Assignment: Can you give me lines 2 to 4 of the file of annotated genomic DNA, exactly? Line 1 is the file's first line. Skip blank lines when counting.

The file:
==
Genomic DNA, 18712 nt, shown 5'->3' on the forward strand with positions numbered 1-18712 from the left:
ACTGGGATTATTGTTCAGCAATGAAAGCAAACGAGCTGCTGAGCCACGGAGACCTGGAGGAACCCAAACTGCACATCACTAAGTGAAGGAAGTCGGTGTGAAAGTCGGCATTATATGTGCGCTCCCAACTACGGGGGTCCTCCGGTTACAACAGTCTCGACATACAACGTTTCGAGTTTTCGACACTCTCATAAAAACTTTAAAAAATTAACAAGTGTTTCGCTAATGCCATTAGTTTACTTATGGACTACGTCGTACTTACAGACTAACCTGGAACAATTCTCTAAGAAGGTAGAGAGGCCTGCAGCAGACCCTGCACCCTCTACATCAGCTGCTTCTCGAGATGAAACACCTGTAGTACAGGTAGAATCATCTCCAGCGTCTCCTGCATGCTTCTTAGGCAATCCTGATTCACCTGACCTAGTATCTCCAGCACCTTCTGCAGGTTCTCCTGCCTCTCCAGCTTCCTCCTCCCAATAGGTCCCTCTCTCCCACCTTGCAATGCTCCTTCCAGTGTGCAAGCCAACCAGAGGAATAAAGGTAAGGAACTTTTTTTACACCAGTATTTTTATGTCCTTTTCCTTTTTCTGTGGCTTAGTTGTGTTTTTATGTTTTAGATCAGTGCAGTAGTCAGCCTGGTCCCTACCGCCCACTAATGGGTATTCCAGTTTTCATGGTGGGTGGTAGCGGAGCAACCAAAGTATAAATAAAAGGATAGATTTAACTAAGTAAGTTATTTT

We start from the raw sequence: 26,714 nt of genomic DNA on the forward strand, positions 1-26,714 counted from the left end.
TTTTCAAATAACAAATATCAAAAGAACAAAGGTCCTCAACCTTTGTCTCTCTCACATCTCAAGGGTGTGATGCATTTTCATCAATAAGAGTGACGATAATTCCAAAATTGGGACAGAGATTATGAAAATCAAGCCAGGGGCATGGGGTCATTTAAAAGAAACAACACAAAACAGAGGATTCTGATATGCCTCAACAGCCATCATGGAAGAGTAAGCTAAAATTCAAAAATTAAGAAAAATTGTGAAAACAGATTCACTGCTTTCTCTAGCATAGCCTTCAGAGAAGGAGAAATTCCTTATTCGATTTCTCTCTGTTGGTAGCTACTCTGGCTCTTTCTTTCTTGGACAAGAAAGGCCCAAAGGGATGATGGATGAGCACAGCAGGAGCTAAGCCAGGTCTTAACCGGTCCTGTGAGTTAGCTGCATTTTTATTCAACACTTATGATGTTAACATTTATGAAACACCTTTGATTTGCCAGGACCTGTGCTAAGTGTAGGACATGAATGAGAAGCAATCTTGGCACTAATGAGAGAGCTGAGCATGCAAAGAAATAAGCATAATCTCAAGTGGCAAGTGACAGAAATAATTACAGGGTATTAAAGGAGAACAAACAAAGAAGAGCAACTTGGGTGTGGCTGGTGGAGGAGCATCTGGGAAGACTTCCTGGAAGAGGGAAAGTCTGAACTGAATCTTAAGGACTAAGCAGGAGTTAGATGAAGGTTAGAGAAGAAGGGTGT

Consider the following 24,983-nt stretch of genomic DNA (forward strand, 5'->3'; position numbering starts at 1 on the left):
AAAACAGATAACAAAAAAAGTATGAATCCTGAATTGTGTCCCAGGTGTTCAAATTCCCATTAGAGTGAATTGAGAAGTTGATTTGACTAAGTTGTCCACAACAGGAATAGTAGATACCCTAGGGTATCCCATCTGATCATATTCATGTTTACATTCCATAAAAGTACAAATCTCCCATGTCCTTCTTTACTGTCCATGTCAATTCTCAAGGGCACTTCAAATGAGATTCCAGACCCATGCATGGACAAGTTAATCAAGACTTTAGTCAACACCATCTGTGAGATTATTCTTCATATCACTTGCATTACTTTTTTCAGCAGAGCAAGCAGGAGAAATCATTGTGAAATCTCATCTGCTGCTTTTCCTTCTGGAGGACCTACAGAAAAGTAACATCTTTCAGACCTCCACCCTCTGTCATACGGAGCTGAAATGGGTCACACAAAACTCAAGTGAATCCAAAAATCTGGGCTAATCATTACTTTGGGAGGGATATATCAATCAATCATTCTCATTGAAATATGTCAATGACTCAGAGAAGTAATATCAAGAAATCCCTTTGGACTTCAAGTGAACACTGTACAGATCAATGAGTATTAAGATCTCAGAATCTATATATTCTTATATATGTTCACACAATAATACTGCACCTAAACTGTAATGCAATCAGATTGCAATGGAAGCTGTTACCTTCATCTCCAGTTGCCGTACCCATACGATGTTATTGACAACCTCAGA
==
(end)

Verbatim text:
ACTGGGATTATTGTTCAGCAATGAAAGCAAACGAGCTGCTGAGCCACGGAGACCTGGAGGAACCCAAACTGCACATCACTAAGTGAAGGAAGTCGGTGTGAAAGTCGGCATTATATGTGCGCTCCCAACTACGGGGGTCCTCCGGTTACAACAGTCTCGACATACAACGTTTCGAGTTTTCGACACTCTCATAAAAACTTTAAAAAATTAACAAGTGTTTCGCTAATGCCATTAGTTTACTTATGGACTACGTCGTACTTACAGACTAACCTGGAACAATTCTCTAAGAAGGTAGAGAGGCCTGCAGCAGACCCTGCACCCTCTACATCAGCTGCTTCTCGAGATGAAACACCTGTAGTACAGGTAGAATCATCTCCAGCGTCTCCTGCATGCTTCTTAGGCAATCCTGATTCACCTGACCTAGTATCTCCAGCACCTTCTGCAGGTTCTCCTGCCTCTCCAGCTTCCTCCTCCCAATAGGTCCCTCTCTCCCACCTTGCAATGCTCCTTCCAGTGTGCAAGCCAACCAGAGGAATAAAGGTAAGGAACTTTTTTTACACCAGTATTTTTATGTCCTTTTCCTTTTTCTGTGGCTTAGTTGTGTTTTTATGTTTTAGATCAGTGCAGTAGTCAGCCTGGTCCCTACCGCCCACTAATGGGTATTCCAGTTTTCATGGTGGGTGGTAGCGGAGCAACCAAAGTATAAATAAAAGGATAGATTTAACTAAGTAAGTTATTTT

We start from the raw sequence: 26,714 nt of genomic DNA on the forward strand, positions 1-26,714 counted from the left end.
TTTTCAAATAACAAATATCAAAAGAACAAAGGTCCTCAACCTTTGTCTCTCTCACATCTCAAGGGTGTGATGCATTTTCATCAATAAGAGTGACGATAATTCCAAAATTGGGACAGAGATTATGAAAATCAAGCCAGGGGCATGGGGTCATTTAAAAGAAACAACACAAAACAGAGGATTCTGATATGCCTCAACAGCCATCATGGAAGAGTAAGCTAAAATTCAAAAATTAAGAAAAATTGTGAAAACAGATTCACTGCTTTCTCTAGCATAGCCTTCAGAGAAGGAGAAATTCCTTATTCGATTTCTCTCTGTTGGTAGCTACTCTGGCTCTTTCTTTCTTGGACAAGAAAGGCCCAAAGGGATGATGGATGAGCACAGCAGGAGCTAAGCCAGGTCTTAACCGGTCCTGTGAGTTAGCTGCATTTTTATTCAACACTTATGATGTTAACATTTATGAAACACCTTTGATTTGCCAGGACCTGTGCTAAGTGTAGGACATGAATGAGAAGCAATCTTGGCACTAATGAGAGAGCTGAGCATGCAAAGAAATAAGCATAATCTCAAGTGGCAAGTGACAGAAATAATTACAGGGTATTAAAGGAGAACAAACAAAGAAGAGCAACTTGGGTGTGGCTGGTGGAGGAGCATCTGGGAAGACTTCCTGGAAGAGGGAAAGTCTGAACTGAATCTTAAGGACTAAGCAGGAGTTAGATGAAGGTTAGAGAAGAAGGGTGT